REGIONAL- The Federal Communications Commission last week rejected troubled LTD Communication’s $1.3 billion application to build high-speed broadband internet networks in Minnesota and across …
REGIONAL- The Federal Communications Commission last week rejected troubled LTD Communication’s $1.3 billion application to build high-speed broadband internet networks in Minnesota and across the nation, a move that should open the door for other companies to provide more timely broadband solutions across a wide swath of the North Country.
Nevada-based LTD, a small fixed wireless internet provider with limited installations in Minnesota, was the surprise largest winner of the FCC’s December 2020 Rural Development Opportunity Fund auction, and almost immediately industry insiders expressed doubt that the company could deliver on its promise to bring high-speed fiber optic broadband to unserved areas in 15 states. As part of its winning bid, LTD was designated to receive $311 million for Minnesota, including tracts in the North Country covering areas from Ely to Cook and more.
The award effectively barred any other companies from competing for services to locations in LTD’s North Country awards, as areas designated for federal financial subsidies were not eligible for alternative funding from other sources, such as the state’s Border-to-Border broadband funding initiative. Additionally, LTD would have up to ten years to install the RDOF-subsidized tracts it was awarded.
But while other successful bidders started receiving money from the FCC last year, LTD stumbled through a series of miscues in its applications to various states to be designated an “eligible telecommunications carrier,” a prerequisite for the FCC to disburse the awarded funds.
LTD failed to obtain the designation in Oklahoma and Kansas because they didn’t meet those state’s deadlines, and requests to the FCC to extend its own deadlines for its applications in California, Iowa, Nebraska, and North Dakota. According to FCC rules, these represented defaults that made LTD ineligible to receive any funds for development in those states.
The company was dealt another blow when South Dakota’s Utilities Commission rejected LTD’s application outright, citing serious concerns about their ability to make good on their plans there.
LTD gained the ETC designation it needed for Minnesota last year, but in May the Minnesota Telecom Alliance and Minnesota Rural Electric Association petitioned the Minnesota Public Utilities Commission to revoke that status, citing LTD’s failures in other states. In July, the MPUC agreed to open an investigation that could have resulted in revoking LTD’s designation. MPUC noted at the time that there was no information indicating when the FCC might take action on LTD’s long-form application.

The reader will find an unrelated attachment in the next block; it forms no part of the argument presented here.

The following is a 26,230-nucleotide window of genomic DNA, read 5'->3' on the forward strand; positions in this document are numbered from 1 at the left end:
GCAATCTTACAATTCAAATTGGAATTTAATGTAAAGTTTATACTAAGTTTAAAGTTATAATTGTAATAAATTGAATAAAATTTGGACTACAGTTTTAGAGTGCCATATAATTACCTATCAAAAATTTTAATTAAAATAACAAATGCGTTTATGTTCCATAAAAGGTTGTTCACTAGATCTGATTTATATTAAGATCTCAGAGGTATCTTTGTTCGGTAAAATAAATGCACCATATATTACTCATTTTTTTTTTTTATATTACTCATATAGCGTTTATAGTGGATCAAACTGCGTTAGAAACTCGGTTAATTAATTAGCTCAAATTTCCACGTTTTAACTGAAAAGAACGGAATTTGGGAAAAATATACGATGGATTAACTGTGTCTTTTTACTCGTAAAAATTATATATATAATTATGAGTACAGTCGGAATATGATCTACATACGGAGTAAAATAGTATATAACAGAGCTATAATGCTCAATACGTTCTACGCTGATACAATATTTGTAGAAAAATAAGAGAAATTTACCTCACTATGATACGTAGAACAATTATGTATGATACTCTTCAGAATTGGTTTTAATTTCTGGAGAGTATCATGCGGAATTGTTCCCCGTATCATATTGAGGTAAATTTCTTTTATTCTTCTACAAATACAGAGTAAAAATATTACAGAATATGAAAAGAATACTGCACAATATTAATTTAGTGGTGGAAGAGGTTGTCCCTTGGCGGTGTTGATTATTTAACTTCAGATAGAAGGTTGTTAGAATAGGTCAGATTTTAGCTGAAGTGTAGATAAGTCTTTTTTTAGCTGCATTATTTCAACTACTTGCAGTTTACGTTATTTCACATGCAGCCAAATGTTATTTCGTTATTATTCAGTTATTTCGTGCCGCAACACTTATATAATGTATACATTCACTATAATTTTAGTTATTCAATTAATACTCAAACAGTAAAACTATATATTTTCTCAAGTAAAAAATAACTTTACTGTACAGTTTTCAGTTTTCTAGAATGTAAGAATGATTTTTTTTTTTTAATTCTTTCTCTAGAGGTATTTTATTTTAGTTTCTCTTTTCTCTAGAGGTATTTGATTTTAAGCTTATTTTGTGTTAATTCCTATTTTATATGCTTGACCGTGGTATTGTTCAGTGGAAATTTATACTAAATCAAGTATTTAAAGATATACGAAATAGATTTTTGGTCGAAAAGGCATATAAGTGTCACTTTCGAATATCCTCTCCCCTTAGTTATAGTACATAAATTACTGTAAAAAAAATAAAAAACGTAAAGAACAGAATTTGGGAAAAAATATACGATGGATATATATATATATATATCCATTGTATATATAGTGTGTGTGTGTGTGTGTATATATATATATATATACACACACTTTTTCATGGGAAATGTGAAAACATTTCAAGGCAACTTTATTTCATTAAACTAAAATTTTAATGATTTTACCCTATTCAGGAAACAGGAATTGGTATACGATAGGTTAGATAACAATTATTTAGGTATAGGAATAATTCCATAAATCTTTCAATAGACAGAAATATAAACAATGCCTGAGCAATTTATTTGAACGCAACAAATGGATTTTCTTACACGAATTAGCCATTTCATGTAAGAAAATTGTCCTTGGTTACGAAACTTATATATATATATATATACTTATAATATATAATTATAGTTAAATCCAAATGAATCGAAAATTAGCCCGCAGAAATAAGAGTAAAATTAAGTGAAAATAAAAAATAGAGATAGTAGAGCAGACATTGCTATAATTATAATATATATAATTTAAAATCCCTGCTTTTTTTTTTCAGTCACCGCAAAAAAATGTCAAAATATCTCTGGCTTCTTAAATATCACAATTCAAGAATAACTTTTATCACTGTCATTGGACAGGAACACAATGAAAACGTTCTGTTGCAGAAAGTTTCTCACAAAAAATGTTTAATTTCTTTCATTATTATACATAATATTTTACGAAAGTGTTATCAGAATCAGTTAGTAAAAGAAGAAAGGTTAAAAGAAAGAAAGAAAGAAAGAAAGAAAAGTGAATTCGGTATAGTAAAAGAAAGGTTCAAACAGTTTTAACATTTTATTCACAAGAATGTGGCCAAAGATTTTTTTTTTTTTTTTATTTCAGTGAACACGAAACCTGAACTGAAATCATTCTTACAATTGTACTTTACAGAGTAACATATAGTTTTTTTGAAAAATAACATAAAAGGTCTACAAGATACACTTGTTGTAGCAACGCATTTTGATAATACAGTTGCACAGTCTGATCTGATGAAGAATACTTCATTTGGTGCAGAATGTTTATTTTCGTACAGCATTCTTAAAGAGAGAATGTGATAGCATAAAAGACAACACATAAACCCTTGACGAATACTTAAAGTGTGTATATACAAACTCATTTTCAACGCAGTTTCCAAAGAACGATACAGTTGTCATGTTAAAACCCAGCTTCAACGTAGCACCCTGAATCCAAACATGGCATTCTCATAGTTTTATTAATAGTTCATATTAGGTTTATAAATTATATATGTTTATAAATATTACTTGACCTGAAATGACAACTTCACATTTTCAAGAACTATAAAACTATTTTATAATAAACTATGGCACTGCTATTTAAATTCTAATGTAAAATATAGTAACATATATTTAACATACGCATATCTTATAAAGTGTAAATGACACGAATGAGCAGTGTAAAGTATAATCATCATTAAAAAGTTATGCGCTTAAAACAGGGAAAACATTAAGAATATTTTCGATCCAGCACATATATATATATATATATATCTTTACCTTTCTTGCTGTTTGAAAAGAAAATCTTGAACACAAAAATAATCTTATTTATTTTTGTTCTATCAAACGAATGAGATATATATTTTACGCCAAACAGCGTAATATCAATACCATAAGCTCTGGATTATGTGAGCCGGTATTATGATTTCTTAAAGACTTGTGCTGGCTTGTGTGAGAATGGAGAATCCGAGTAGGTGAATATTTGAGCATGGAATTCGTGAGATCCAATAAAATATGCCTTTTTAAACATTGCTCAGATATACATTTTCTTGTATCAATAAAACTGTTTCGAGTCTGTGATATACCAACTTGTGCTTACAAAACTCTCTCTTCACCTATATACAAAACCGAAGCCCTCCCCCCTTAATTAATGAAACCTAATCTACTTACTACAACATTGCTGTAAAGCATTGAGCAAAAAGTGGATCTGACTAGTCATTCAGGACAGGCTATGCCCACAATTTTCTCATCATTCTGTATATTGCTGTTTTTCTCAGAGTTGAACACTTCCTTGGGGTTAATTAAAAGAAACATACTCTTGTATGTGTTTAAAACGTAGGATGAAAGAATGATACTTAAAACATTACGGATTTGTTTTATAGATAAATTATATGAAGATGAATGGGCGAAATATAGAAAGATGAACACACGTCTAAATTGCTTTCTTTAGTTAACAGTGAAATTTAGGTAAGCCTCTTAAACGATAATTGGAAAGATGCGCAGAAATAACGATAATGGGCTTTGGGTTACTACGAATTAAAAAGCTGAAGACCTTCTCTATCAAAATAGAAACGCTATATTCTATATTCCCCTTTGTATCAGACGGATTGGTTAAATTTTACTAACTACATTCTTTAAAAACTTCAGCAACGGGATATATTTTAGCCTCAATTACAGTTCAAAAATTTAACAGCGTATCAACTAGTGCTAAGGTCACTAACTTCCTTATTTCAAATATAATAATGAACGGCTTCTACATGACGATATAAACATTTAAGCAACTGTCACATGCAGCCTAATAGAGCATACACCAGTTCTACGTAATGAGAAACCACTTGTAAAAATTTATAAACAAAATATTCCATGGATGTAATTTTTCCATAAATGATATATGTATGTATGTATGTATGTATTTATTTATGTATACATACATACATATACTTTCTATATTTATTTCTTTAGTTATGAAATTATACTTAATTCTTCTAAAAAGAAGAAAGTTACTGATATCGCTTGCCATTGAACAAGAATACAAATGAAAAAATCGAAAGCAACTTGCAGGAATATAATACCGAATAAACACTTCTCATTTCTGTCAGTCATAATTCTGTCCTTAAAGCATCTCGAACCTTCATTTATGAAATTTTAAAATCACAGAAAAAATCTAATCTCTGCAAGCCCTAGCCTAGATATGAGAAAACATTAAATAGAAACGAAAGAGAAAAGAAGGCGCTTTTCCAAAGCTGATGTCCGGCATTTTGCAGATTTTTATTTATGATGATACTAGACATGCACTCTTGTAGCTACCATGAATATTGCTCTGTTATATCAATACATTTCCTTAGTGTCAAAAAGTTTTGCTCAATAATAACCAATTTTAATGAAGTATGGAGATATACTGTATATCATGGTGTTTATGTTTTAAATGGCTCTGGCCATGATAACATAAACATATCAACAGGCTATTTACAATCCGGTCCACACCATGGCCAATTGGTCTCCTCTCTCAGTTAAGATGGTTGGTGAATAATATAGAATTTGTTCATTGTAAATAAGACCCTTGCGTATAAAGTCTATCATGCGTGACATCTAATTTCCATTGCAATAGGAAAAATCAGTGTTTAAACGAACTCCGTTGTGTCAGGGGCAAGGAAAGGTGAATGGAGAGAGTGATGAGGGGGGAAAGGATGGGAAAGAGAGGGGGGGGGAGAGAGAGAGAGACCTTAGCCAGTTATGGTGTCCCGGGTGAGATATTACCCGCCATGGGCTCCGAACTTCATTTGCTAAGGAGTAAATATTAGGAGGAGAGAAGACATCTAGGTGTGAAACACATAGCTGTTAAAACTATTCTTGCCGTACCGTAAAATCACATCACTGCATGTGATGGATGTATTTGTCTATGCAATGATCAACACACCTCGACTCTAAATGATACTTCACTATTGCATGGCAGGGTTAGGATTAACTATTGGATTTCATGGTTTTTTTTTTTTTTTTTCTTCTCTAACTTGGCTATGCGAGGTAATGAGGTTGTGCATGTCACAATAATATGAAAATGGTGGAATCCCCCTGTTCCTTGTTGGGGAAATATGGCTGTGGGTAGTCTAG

That investigation became moot after last week’s FCC action, which also stripped another top-ten bidder, Elon Musk’s Starlink satellite-based broadband network, of its RDOF winnings.
“Consumers deserve reliable and affordable high-speed broadband,” said FCC Chairwoman Jessica Rosenworcel in a press release announcing the rejections. “We must put scarce universal service dollars to their best possible use as we move into a digital future that demands ever more powerful and faster networks. We cannot afford to subsidize ventures that are not delivering the promised speeds or are not likely to meet program requirements.”
The release went on to say that the FCC review concluded that LTD “was not reasonably capable of deploying a network of the scope, scale, and size required by LTD’s extensive winning bids.”
Funds forfeited by the two companies will be redesignated for a future FCC auction, and it’s uncertain how much, if any, of the $311 million award to LTD for Minnesota will return to the state through a future unknown bidder.
LTD’s demise may well turn into gain for numerous projects around the state that have funding applications in for some of the tracts once blocked by the company’s now defunct RDOF award. Given the prolonged period of time taken by the FCC to consider LTD’s long-form application, the Minnesota Border-to-Border program began accepting applications for state funding for those projects. If LTD had received RDOF funding, those applications would have been voided, but now they can be considered.
An example of a North Country location that could benefit from new funding opportunities is Cook. Installation of a state-assisted broadband network by Paul Bunyan Communications for the community may get underway in the next few weeks, but the company had to remove some locations from its plans because they fell just inside of federal tracts awarded to LTD. Given that the news is fresh, Paul Bunyan officials have yet to issue any formal statements about future possibilities for LTD-forfeited tracts, and no such plan for Cook is known to be in the works. But new options are now available for numerous Minnesota communities now that they are no longer blocked from them by LTD.
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